Tuesday, April 29, 2014

Arsenic in Playgrounds

Why is arsenic in playgrounds?

Playgrounds are intended to be safe, healthy environments for children. To keep them this way, we need to be sure that playgrounds don't contain toxic materials. Children directly contact these materials as they play, and young children are likely to put their hands in their mouths and potentially ingest toxins.

Arsenic used to be added to pressure treated wood because it prevents the wood from decaying. In 2004, the United States Environmental Protection Agency, or EPA, banned this use of arsenic in wood products. However, many schools and public parks have playgrounds that were build more than 10 years ago and may contain arsenic treated wood.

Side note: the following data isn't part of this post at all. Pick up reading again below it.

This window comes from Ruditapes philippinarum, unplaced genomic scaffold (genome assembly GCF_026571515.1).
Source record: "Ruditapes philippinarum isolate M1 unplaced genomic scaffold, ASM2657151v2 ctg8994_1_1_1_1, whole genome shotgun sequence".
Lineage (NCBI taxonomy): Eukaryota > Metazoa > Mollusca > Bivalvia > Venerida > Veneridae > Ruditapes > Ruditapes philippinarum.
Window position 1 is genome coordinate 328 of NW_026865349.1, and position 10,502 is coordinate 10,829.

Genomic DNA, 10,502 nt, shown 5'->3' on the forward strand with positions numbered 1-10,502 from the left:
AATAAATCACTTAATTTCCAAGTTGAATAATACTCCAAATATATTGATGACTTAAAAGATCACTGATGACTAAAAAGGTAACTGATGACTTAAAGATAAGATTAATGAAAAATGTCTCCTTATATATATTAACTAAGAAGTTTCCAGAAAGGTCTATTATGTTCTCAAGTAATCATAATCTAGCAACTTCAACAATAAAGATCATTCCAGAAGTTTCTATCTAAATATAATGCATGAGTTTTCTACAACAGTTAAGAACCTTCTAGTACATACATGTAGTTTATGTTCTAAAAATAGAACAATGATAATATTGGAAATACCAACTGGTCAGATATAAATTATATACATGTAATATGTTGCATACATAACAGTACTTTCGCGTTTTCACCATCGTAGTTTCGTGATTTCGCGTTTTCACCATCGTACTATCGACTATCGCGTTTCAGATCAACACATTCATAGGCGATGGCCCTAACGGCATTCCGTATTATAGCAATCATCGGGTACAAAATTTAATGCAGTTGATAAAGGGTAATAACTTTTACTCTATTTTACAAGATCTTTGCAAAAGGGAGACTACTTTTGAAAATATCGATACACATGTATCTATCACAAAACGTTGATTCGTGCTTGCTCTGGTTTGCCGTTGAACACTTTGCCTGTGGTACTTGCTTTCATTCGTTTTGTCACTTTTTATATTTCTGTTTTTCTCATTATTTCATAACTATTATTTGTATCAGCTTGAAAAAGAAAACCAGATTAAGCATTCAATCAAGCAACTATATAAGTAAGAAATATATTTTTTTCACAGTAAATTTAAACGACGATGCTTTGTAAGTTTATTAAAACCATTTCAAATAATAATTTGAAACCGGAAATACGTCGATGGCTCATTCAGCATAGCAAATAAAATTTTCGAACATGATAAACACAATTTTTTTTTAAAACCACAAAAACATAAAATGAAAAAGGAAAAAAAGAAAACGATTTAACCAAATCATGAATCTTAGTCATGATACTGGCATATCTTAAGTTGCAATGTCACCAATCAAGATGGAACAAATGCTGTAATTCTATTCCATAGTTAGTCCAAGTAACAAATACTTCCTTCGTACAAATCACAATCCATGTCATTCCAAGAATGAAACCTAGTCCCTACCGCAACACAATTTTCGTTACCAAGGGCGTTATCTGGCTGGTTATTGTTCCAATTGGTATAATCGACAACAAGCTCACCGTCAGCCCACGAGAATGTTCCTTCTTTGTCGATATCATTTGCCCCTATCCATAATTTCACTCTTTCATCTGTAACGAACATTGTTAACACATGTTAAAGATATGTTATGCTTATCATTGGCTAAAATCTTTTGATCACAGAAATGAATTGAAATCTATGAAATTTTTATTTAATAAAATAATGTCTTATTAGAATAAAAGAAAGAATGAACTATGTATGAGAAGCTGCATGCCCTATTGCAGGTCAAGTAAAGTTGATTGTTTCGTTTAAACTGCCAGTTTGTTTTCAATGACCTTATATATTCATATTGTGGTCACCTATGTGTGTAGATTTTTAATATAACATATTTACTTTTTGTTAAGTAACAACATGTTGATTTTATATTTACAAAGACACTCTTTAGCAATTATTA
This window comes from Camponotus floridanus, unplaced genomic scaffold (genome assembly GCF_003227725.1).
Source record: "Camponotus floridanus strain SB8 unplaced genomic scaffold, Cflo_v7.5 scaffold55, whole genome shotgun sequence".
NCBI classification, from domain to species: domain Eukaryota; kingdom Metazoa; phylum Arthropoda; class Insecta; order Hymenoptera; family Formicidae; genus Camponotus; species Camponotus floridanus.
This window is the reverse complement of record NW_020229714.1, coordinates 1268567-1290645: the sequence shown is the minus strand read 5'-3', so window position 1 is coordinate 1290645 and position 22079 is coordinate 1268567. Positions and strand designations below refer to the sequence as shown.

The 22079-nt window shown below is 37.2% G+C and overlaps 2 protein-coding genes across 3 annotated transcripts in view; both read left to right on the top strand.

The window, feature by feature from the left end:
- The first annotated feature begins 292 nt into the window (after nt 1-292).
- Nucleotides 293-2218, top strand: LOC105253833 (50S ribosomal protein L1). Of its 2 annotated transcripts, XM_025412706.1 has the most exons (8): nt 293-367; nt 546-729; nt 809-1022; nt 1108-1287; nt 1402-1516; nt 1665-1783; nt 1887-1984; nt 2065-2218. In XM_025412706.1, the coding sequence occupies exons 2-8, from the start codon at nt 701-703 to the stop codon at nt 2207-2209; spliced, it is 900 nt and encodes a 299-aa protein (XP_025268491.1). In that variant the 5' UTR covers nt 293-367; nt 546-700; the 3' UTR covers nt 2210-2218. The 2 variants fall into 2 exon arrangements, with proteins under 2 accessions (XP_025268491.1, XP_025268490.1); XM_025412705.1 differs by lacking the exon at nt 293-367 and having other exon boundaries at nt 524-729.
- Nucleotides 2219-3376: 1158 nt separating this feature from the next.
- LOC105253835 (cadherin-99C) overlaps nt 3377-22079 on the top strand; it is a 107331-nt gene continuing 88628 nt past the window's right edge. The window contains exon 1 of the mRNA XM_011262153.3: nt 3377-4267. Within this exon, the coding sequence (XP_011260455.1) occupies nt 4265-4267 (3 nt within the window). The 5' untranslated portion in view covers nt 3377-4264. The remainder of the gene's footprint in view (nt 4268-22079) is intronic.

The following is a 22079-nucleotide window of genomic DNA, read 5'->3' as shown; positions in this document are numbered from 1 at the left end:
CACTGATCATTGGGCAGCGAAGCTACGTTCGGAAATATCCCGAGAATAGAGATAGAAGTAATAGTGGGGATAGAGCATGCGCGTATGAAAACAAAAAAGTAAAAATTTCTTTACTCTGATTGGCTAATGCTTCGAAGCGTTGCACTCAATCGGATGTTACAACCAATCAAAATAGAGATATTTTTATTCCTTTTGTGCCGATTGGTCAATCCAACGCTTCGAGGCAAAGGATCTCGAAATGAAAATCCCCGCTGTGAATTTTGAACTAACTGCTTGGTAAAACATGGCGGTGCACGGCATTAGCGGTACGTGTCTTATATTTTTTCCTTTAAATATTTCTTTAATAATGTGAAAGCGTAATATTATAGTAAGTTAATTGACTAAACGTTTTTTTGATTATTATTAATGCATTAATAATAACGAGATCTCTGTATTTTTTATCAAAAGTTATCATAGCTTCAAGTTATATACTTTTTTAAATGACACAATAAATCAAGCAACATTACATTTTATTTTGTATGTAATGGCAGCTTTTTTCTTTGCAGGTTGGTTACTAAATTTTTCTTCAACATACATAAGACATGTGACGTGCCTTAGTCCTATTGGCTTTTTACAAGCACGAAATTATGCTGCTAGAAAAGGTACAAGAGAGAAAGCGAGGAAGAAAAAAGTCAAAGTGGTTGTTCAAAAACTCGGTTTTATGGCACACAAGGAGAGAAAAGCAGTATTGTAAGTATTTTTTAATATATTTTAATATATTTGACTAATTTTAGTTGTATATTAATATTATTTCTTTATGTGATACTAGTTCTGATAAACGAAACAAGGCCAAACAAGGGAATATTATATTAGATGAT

Why is it bad?

Most people know that arsenic is bad for you, but what exactly does it do? Arsenic is linked to several types of cancer, high blood pressure, endocrine-related illnesses, diabetes, and other health problems. Arsenic can also leach into the soil and water and harm the environment.

What can you do to help?

Ask your local schools if they have tested any old playground structures for toxins such as arsenic. If you have a play structure at your home, you can send a small chip of the wood to the Center for Environmental Health for testing.

If you take children to public parks with older play structures, and can't find out whether it has been tested, you can make sure they wash their hands before eating snacks or putting their hands near their mouths.

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